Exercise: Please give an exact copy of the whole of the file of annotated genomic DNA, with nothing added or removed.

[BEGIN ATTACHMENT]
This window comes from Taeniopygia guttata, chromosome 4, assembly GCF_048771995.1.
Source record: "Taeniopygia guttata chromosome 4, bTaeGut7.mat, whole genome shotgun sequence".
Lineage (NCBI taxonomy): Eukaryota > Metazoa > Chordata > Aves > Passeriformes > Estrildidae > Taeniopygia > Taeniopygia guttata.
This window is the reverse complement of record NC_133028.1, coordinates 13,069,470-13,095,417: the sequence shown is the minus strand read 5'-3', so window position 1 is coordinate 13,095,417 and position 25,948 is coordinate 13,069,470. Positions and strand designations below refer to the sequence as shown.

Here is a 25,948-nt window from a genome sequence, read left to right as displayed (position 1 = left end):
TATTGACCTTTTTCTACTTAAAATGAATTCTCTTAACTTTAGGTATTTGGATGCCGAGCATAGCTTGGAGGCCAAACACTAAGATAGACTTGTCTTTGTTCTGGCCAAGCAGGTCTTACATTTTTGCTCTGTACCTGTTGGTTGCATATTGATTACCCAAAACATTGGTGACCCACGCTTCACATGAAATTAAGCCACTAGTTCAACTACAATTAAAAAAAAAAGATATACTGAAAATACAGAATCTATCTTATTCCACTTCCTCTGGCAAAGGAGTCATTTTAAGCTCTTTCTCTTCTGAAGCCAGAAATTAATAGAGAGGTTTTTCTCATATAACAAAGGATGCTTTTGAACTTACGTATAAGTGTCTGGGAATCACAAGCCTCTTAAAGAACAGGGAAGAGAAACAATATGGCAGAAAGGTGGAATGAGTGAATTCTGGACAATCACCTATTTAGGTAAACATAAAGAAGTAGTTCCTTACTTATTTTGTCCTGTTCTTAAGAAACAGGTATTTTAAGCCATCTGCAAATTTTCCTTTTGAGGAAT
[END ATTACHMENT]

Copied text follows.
This window comes from Taeniopygia guttata, chromosome 4, assembly GCF_048771995.1.
Source record: "Taeniopygia guttata chromosome 4, bTaeGut7.mat, whole genome shotgun sequence".
Lineage (NCBI taxonomy): Eukaryota > Metazoa > Chordata > Aves > Passeriformes > Estrildidae > Taeniopygia > Taeniopygia guttata.
This window is the reverse complement of record NC_133028.1, coordinates 13,069,470-13,095,417: the sequence shown is the minus strand read 5'-3', so window position 1 is coordinate 13,095,417 and position 25,948 is coordinate 13,069,470. Positions and strand designations below refer to the sequence as shown.

Here is a 25,948-nt window from a genome sequence, read left to right as displayed (position 1 = left end):
TATTGACCTTTTTCTACTTAAAATGAATTCTCTTAACTTTAGGTATTTGGATGCCGAGCATAGCTTGGAGGCCAAACACTAAGATAGACTTGTCTTTGTTCTGGCCAAGCAGGTCTTACATTTTTGCTCTGTACCTGTTGGTTGCATATTGATTACCCAAAACATTGGTGACCCACGCTTCACATGAAATTAAGCCACTAGTTCAACTACAATTAAAAAAAAAAGATATACTGAAAATACAGAATCTATCTTATTCCACTTCCTCTGGCAAAGGAGTCATTTTAAGCTCTTTCTCTTCTGAAGCCAGAAATTAATAGAGAGGTTTTTCTCATATAACAAAGGATGCTTTTGAACTTACGTATAAGTGTCTGGGAATCACAAGCCTCTTAAAGAACAGGGAAGAGAAACAATATGGCAGAAAGGTGGAATGAGTGAATTCTGGACAATCACCTATTTAGGTAAACATAAAGAAGTAGTTCCTTACTTATTTTGTCCTGTTCTTAAGAAACAGGTATTTTAAGCCATCTGCAAATTTTCCTTTTGAGGAAT